Did you know that possessing teff might get you in trouble?
I guess I need to start at the beginning… for instance, what is teff?
Teff is a grain that is native to the Horn of Africa. It is used as food, fodder for livestock, and as a building material (probably as a binding agent in cob or mud walls). Most people know it as a gluten-free grain or perhaps they’ve had the sour injera bread that is made from teff flour at Ethiopian restaurants.
It turns out that goats can eat teff hay. It’s a complete food that can be baled and stored for winter. It has a fairly complete spectrum of the nutrients that goats need. And it was cheap. We had hungry goats so we went and got some.
Why is someone growing teff in NE Ohio? I think he said it was a crop to help transition the fields out of the corn/soy trap… but don’t quote me on that.
By the way, the goats will eat teff hay… but they don’t really want to.
On the way home, Charles (who once told me he isn’t a bad driver, merely inattentive) who may or may not have driven outside of his lane, got pulled over. The officer comes to the window and has a short conversation with Charles and then takes license and registration and returns to his car. It’s taking a curiously long time to process the paperwork… so I lean and see a second set of headlights in the driver’s side mirror. I don’t realize that Charles doesn’t see this. The car is so stuffed with teff that the rearview mirror is useless and the angle through which I see the second car is not visible to Charles.
<Back up?> I think. <This oughta be good.>
The second officer comes to the window. Charles says, “Wait a minute, you aren’t the guy that was here before…” and proceeds to act disoriented and intoxicated.
<This isn’t helping, Charles.>
“Please step out of the car, sir.”
“Don’t worry, he probably thinks I’ve been drinking.” <You’re kind of acting like it.>
Charles and the new officer disappear from view. Waiting… waiting… waiting…
And then, my car door opens. “Miss, please step out of the car.”
<What is going on???>
I get out and go stand next to Charles, who is still making jokes!!!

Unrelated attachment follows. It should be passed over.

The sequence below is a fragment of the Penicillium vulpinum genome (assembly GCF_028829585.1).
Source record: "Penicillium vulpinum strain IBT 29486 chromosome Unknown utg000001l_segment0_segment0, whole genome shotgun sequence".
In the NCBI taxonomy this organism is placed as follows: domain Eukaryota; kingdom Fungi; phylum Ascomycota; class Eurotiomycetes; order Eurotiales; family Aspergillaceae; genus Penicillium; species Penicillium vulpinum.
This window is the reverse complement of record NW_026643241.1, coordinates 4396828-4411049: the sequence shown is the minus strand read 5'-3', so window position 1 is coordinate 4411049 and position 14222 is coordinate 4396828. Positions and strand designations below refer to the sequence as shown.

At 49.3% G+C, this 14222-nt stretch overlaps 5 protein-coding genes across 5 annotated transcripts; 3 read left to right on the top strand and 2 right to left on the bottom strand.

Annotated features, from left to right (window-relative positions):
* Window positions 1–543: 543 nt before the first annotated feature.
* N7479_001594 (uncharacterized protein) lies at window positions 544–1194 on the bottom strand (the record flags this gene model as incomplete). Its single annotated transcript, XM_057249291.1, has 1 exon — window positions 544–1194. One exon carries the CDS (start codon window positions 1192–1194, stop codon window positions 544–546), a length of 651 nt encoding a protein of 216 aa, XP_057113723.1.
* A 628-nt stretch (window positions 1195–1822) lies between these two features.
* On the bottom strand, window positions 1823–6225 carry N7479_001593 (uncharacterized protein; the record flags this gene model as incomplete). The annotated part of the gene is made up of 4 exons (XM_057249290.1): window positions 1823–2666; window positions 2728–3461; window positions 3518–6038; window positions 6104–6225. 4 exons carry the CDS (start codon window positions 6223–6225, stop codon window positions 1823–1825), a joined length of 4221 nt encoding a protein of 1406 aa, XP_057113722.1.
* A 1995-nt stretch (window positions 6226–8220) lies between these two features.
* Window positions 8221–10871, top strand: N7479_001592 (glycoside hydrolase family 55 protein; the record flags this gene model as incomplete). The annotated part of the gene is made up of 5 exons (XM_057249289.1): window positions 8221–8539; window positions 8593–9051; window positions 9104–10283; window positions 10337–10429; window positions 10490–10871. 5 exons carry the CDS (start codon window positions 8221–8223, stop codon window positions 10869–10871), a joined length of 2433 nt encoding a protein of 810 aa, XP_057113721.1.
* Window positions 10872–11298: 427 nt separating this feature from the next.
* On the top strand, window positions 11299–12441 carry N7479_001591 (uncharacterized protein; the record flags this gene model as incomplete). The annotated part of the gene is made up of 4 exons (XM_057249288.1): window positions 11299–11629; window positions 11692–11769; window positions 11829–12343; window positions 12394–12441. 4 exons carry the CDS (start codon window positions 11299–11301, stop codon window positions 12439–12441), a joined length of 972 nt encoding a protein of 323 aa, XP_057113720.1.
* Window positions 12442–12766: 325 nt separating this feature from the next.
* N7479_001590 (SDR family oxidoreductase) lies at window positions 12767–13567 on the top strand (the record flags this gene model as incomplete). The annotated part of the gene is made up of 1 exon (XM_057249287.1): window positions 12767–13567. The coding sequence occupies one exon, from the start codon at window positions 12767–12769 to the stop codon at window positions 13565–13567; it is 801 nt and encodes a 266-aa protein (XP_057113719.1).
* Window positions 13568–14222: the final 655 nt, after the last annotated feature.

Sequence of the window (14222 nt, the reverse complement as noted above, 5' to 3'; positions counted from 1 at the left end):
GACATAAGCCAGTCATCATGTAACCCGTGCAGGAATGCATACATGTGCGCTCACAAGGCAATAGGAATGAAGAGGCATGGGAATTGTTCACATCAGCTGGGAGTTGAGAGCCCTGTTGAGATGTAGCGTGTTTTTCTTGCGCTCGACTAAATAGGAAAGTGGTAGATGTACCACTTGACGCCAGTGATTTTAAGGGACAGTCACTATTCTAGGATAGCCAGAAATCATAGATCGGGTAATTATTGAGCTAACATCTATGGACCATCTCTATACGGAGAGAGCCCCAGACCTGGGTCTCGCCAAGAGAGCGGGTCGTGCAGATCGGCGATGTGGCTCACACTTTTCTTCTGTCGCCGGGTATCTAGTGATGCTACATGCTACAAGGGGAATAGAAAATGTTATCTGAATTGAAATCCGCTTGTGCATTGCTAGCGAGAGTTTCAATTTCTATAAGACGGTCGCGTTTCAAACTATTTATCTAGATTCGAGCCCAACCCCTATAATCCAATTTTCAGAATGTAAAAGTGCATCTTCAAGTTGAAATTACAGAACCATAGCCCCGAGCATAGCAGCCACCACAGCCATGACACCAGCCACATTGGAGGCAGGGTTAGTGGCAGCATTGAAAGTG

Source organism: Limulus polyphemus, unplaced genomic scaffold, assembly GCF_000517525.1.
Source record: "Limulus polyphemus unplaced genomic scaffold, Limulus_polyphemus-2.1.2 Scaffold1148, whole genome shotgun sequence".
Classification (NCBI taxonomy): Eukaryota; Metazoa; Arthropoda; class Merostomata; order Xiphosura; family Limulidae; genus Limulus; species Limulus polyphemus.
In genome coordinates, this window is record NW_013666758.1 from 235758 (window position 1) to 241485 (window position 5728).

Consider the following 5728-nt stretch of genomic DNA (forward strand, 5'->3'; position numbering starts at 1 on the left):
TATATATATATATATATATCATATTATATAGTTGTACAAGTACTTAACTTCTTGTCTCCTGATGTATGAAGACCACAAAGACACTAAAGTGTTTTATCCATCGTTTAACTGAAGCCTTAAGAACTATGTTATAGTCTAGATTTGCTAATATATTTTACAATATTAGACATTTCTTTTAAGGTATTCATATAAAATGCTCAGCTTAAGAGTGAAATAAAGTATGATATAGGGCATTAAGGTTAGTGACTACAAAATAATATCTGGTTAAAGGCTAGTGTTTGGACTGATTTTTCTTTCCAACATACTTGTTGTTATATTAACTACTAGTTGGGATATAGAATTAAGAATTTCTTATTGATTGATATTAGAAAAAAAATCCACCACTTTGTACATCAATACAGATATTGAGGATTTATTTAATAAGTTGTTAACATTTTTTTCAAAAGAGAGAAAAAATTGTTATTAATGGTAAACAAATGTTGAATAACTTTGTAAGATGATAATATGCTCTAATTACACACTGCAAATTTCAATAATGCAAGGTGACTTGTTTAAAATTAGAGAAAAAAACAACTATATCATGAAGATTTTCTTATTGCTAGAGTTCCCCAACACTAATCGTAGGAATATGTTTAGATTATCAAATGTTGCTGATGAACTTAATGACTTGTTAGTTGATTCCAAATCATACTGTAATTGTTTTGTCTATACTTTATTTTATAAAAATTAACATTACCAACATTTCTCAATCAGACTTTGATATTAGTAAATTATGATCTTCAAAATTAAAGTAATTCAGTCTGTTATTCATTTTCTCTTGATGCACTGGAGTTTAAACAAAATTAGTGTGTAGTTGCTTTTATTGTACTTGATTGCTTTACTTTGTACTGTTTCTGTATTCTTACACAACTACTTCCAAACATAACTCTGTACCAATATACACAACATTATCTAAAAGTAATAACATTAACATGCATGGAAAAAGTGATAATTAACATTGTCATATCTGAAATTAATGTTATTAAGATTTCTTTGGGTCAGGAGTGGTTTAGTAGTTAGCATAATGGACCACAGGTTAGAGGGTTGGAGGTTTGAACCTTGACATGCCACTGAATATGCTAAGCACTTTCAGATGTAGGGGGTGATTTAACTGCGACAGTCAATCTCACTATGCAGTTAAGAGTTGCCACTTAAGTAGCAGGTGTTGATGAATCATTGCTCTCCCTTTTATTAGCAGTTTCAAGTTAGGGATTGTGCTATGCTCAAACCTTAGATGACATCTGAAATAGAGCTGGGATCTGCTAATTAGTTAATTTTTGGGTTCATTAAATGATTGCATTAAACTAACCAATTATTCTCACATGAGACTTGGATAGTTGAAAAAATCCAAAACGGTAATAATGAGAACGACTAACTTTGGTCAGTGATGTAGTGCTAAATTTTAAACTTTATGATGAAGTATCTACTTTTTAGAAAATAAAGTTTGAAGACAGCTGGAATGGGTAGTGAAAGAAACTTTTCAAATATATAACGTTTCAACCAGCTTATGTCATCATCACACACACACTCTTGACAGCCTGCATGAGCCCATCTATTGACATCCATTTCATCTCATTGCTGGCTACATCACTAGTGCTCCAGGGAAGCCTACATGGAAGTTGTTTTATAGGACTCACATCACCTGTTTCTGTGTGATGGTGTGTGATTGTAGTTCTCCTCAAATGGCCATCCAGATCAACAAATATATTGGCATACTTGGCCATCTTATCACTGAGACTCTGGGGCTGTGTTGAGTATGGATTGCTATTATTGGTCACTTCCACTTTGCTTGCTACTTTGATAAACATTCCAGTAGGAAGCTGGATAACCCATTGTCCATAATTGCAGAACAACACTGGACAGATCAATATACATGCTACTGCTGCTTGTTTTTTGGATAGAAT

“Please empty your pockets.” I empty my pockets. This is what is in my pockets.
“Do you have any other weapons?”
This is where I finally break my silence, which I’d held, hoping that my silence would somehow make up for the babbling Charles has unleashed.
And, worse, instead of using my words, I giggle.
“We’d like to search your car.”
“We smell marijuana.”
This isn’t even remotely a possibility. So of course, to make things better, I laugh again. And turn to Charles and say, “it’s your weird hay.”
The officers take a long look at each of us, and then one begins the search. Luckily, he did not decide to search the hay itself. I certainly had visions of teff hay strewn across the side of the highway.
While the searching occurs, Charles and I have what is probably a pretty strange, from the officer’s perspective, conversation about teff, protein content, and goats. But utterly meaningless given their assumptions about what they think is happening.
“Well, I didn’t find anything in the car. Did either of you smoke marijuana before getting in the car? Did someone smoke marijuana in the car before you left… ” and so on. “No, no, um, no, no and no.”
We are free to go. So I gather my wallet, lip balm, and my weapon off the hood of the police car.
When I get to the car I hesitate and exhale before I open the door, I take a big whiff. Nothing. Just a smell reminiscent of oats. We get in the car and start cracking up. Charles says, “it was the wasabi peas…”